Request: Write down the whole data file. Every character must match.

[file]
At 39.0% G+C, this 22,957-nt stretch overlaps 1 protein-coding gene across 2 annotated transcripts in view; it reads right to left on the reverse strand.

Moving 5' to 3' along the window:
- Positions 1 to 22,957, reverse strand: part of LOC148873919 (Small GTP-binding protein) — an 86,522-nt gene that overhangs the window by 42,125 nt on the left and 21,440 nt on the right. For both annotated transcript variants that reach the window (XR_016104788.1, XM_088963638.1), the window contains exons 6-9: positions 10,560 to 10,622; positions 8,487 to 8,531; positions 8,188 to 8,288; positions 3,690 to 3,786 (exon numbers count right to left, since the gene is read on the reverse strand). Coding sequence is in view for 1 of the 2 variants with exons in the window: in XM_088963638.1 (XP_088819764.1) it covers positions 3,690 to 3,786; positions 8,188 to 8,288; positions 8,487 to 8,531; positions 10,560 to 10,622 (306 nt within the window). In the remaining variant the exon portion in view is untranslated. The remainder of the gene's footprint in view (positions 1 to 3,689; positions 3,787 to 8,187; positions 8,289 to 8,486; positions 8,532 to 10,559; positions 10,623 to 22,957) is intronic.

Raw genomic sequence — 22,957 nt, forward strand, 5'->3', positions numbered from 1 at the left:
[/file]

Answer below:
At 39.0% G+C, this 22,957-nt stretch overlaps 1 protein-coding gene across 2 annotated transcripts in view; it reads right to left on the reverse strand.

Moving 5' to 3' along the window:
- Positions 1 to 22,957, reverse strand: part of LOC148873919 (Small GTP-binding protein) — an 86,522-nt gene that overhangs the window by 42,125 nt on the left and 21,440 nt on the right. For both annotated transcript variants that reach the window (XR_016104788.1, XM_088963638.1), the window contains exons 6-9: positions 10,560 to 10,622; positions 8,487 to 8,531; positions 8,188 to 8,288; positions 3,690 to 3,786 (exon numbers count right to left, since the gene is read on the reverse strand). Coding sequence is in view for 1 of the 2 variants with exons in the window: in XM_088963638.1 (XP_088819764.1) it covers positions 3,690 to 3,786; positions 8,188 to 8,288; positions 8,487 to 8,531; positions 10,560 to 10,622 (306 nt within the window). In the remaining variant the exon portion in view is untranslated. The remainder of the gene's footprint in view (positions 1 to 3,689; positions 3,787 to 8,187; positions 8,289 to 8,486; positions 8,532 to 10,559; positions 10,623 to 22,957) is intronic.

Raw genomic sequence — 22,957 nt, forward strand, 5'->3', positions numbered from 1 at the left: